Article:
Soil Treatment Methods

Garden vegetables, lawn grasses, trees and flowers require nutrients to grow and thrive. Healthy soils provide nutrients and favorable conditions to support your plants’ requirements. Soils that exhibit nutritional deficiencies or poor porosity may require treatments to improve their health and texture. Some soil problems are obvious, while others require soil tests to determine the cause of poor plant growth. Treat your soil to eliminate problems and supply healthy nutrients, encouraging the formation of healthy vegetation.

Aerate Your Lawn Soil

Soil that remains in place for years can become hard and compact. This can be the case with lawn soils that sustain heavy traffic or contain high levels of clay. Compacted soils reduce the amount of water and airflow to your plants roots. Loosen the soil with a core aeration machine. This type of lawn machine treats your soil by plucking out plugs of compacted soil and vegetation. Perform this treatment in the late summer or early fall. Soak your lawn soil a few days before aerating to soften the soil prior to removing the plugs. Perform this soil treatment about once every three years in your established lawn.

Replace Nutrients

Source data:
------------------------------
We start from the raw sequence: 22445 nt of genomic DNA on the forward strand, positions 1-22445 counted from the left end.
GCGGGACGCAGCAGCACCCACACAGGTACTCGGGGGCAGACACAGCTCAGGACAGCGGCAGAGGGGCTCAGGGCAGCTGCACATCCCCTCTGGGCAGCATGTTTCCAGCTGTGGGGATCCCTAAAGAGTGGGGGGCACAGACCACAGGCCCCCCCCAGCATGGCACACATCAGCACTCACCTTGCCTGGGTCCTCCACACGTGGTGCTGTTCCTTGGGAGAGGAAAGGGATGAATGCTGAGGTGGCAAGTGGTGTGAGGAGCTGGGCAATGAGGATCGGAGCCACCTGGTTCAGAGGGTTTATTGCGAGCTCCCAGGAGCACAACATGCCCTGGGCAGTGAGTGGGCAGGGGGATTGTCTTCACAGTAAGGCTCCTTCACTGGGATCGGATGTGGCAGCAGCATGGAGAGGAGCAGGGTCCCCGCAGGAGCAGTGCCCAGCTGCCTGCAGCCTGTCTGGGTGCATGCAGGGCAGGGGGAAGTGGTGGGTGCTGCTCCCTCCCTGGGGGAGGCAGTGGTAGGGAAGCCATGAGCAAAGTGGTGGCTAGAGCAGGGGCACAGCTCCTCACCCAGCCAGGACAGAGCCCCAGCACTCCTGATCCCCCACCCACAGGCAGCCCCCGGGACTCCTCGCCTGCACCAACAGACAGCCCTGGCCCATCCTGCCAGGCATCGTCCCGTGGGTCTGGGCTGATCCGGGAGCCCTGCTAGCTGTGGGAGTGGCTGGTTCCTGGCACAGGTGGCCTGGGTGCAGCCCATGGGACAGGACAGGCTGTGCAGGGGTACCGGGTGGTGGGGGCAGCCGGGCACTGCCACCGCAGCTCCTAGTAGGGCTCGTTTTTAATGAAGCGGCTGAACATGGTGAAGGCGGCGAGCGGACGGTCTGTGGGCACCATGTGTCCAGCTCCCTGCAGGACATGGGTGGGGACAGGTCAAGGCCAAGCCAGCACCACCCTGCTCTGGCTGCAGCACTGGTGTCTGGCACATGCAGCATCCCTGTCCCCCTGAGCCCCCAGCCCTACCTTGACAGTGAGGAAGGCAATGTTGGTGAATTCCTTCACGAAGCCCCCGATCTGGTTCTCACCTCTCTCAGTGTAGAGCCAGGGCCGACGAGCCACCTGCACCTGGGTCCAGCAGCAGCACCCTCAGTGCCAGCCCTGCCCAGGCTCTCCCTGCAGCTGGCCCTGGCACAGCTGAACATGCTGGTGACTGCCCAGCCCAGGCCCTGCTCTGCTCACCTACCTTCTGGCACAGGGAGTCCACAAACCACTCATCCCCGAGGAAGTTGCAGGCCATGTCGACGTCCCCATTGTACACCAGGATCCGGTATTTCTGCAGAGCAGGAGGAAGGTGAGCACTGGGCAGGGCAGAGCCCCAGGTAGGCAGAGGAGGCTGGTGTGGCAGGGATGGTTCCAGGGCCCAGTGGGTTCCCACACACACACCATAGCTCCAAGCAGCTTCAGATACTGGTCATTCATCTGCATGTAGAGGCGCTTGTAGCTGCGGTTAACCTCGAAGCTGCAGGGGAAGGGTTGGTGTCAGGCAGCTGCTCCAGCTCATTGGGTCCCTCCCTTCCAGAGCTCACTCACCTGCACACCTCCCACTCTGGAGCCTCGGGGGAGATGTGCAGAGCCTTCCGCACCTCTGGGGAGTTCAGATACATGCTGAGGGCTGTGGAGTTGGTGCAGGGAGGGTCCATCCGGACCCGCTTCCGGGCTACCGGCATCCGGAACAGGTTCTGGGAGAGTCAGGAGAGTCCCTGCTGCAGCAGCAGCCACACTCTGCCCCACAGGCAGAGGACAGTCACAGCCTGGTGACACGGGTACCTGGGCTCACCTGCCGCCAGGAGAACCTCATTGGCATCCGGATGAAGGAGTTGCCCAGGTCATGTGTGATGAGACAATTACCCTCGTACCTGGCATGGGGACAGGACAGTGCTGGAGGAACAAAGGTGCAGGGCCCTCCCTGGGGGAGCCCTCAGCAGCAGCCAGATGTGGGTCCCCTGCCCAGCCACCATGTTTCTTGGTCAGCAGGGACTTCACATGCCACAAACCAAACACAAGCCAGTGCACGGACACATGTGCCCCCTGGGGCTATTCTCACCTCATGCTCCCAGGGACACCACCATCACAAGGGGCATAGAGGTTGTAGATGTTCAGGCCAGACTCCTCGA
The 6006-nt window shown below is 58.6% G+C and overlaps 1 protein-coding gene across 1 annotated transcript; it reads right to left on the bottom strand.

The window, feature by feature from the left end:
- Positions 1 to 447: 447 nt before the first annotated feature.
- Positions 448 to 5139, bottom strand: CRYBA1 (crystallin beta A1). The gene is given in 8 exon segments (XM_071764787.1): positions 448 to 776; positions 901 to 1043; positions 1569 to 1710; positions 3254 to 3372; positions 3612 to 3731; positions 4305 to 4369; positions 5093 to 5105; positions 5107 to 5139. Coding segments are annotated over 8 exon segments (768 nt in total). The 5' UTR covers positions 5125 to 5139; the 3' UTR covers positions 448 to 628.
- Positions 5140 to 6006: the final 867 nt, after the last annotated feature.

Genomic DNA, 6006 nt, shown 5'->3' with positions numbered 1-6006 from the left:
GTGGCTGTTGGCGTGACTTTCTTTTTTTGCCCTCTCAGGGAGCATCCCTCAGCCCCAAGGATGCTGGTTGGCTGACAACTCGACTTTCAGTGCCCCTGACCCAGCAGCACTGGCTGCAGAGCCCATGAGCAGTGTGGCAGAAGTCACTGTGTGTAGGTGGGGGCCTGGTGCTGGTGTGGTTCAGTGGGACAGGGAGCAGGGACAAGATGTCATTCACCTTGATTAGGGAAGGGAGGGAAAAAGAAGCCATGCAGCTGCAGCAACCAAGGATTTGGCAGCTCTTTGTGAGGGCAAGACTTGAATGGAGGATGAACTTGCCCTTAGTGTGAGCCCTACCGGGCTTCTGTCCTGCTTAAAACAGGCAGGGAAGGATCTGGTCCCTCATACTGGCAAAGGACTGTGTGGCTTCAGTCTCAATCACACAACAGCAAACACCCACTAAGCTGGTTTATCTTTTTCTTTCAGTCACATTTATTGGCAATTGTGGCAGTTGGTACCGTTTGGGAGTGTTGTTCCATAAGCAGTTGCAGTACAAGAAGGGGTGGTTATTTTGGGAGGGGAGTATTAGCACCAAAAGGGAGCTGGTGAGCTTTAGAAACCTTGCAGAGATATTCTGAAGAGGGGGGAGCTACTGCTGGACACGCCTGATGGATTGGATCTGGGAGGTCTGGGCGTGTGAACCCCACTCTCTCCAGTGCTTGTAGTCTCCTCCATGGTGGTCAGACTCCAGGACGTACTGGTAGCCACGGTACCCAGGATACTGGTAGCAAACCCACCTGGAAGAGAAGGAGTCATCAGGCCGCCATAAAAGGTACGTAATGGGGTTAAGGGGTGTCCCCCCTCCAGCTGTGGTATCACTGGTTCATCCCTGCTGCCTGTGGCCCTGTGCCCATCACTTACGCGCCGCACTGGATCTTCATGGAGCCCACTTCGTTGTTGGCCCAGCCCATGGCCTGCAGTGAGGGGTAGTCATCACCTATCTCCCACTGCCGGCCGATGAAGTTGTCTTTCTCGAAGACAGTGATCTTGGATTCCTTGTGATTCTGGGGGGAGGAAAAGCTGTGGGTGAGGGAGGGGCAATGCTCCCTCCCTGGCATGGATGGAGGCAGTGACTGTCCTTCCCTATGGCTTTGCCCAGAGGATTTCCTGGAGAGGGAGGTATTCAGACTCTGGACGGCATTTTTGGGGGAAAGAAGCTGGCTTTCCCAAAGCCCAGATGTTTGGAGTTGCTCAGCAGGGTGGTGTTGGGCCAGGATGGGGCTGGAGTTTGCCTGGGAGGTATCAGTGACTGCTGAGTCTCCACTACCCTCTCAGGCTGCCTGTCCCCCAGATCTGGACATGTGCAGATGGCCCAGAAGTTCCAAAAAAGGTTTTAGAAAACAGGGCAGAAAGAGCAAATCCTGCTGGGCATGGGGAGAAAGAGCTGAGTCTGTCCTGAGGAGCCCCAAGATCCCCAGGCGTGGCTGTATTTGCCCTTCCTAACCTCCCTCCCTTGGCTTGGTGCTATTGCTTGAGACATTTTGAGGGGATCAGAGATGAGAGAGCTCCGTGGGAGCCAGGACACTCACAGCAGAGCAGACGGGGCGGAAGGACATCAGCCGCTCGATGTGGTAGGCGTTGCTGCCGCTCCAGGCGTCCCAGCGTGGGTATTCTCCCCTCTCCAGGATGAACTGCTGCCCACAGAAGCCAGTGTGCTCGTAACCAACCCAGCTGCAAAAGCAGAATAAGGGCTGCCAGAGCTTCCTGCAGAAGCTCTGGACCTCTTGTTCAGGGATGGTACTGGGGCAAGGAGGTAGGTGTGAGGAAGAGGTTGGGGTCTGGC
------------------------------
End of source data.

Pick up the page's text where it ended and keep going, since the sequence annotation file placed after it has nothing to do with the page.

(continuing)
Soil often requires amendments to ensure adequate levels of nutrients. The first step in amending your soil involves the completion of a soil test. Soil tests allow you to determine which types of amendments your soil requires, as well as the pH level of your existing soil. Soils can change over the years, especially in areas where vegetation growth depletes the soil. Incorporate the recommended ingredients into your soil to establish a healthy medium. Maintain the health of your amended soil by fertilizing each year. Treat your soil each spring before tilling or preparing your seedbeds. Select your fertilizer based on the types of plants you wish to grow. Choose a fertilizer formulated for vegetables to use in your garden soil or a fertilizer labeled for use on flowering plants for your flowerbeds. Work the fertilizer into the top 3 to 5 inches of soil to maintain adequate levels of nutrients.

Adjust Soil Porosity

Heavy clay soils pose a problem for many gardeners. The compact nature of this type of soil requires treatment to loosen the fine particles and allow space between them for water and air. Improve the porosity in your clay soil with organic materials, such as compost, animal manure and decaying leaves. Incorporate the organic matter into the top 8 inches of soil, using a tractor or garden tiller. This type of treatment loosens the soil and increases the level of nitrogen, forming a healthy medium for your plants.

Keywords: improve soil health, soil treatment, enhance soil condition

About this Author

Piper Li, a professional freelance writer, began writing in 1989. Her articles appear in Modern Mom, Biz Mojo, Walden University and GardenGuides. She is the co-editor for "Kansas Women: Focus on Health." With a bachelor’s degree in journalism from Mesa State, Li enjoys writing about health, horticulture and business management.